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Forum topic by liz612 posted 03-03-2018 01:49 PM 335 views 0 times favorited 7 replies Add to Favorites Watch
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2 posts in 15 days

03-03-2018 01:49 PM

Hello I’m new here, and wanted to ask a question for those skilled in woodwork. I bought a farmhouse table from a local builder, and the top had to be replaced because there was some gapping between boards. This first table was study and heavy. You could not pick it up easily. After the top was replaced with the same legs it seems that a corner can easily be lifted up with not much force. Same goes for the opposite side across the table. the other corners are heavy to lift. I don’t know if I’m explaining it right. I was just curious, why the last built table seem heavy and sturdy and not this one. Maybe warped boards?? I tried and tightening the legs and its not helping. There is no way of getting ahold of this builder because they are avoiding me now, and are not answering my emails. I am going to try and post a video see if it works. thanks

7 replies so far

View Jim Finn's profile

Jim Finn

2637 posts in 2852 days

#1 posted 03-03-2018 02:26 PM

From the video it appears that one leg is a little short and is not supporting all the weight of that corner. I suggest you try shimming under that “Light” corner leg and see if this is the problem.

-- No PHD, but I have a GED and my DD 214

View Kazooman's profile


967 posts in 1882 days

#2 posted 03-03-2018 02:40 PM

I agree with Jim that the legs are not all firmly on the floor. That could be the result of the new top racking (twisting) the frame when it was installed. You may be able to correct this by loosening the fasteners that attach the top and then carefully retighten them. You might even try turning the top 180 degrees to see if that will help. I can’t tell from the videos just how the top is attached. Try to avoid completely tightening one spot and then moving on to the next. Snug up all of the fasteners and then go back for more tightening. Work around much like you would when tightening a wheel on your car. In that case you alternate lugs in a star pattern to avoid warping the wheel. Check the table as you go and you might find one spot that pulls the frame out of whack if you really tighten down on it.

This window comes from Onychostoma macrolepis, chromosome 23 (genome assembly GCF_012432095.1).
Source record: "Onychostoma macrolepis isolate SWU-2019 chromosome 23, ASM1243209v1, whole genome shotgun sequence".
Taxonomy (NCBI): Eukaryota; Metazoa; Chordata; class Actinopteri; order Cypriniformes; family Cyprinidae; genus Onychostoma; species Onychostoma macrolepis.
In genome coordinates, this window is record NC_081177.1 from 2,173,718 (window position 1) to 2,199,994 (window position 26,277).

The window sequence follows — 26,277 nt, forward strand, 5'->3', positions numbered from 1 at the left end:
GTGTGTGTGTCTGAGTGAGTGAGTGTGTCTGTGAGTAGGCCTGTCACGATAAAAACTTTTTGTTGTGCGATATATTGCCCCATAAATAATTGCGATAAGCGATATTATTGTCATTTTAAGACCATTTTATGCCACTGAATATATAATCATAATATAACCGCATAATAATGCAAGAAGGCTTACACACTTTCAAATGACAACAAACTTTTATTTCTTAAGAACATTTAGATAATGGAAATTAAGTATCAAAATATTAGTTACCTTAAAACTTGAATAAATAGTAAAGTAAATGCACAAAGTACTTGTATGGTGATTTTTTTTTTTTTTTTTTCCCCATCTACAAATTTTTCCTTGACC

View dhazelton's profile


2717 posts in 2227 days

#3 posted 03-03-2018 02:44 PM

Table seems twisted, which could be from being moved into a dry environment like most of us have in the winter or from an uneven floor. And soft pine will move more than a hard wood will. I would just put a small shim under the two legs that can be easily lifted or wait to see if the table settles. I see the legs are held on with a nut and a corner plate and it would be simple to tip the table on it’s side and move the legs to different positions to see if that helps.

Wood is an organic product – no way around that.

View Planeman40's profile


1120 posts in 2691 days

#4 posted 03-03-2018 02:53 PM

Yep. Jim Finn is right. If the table was O.K. before but now has this problem with the new top, it is most likely that the new top is slightly twisted making the whole assembled table slightly twisted and most of the weight of the table is supported by the two diagonal “heavy” legs. This may cure itself (or may not) given time. If it doesn’t, just glue a little shim on the bottom of the two “light” legs. If it were me, I would give it some time to see if it will settle down before gluing the shims.

-- Always remember: It is a mathematical certainty that half the people in this country are below average in intelligence!

View HammerSmith's profile


56 posts in 14 days

#5 posted 03-04-2018 05:53 AM

Hi all, I’m new here too..

One other consideration I would have about that table is “if the floor is flat”.

But in any event, if that’s where the table is gonna live now, I would just use different sized sliders on each leg to shim it up.



View Loren's profile


10081 posts in 3578 days

#6 posted 03-04-2018 07:18 AM


View liz612's profile


2 posts in 15 days

#7 posted 03-05-2018 06:57 PM

Hi thanks for the replies. Regarding my floor it is well leveled. Never had an issue with that form our other tables in the past. Well I tried the loosening of the nuts, but nothing seem to happen. Then I added a thin shim on both light legs and it seemed to work that side would not lift up easily but, now the opposite side is doing what the bad side was doing before the shims. So Im not sure what to do anymore, My guess is that the two light legs are too short and causes wobbling. Maybe its just a matter of playing with the thickness of the shims. thank you.

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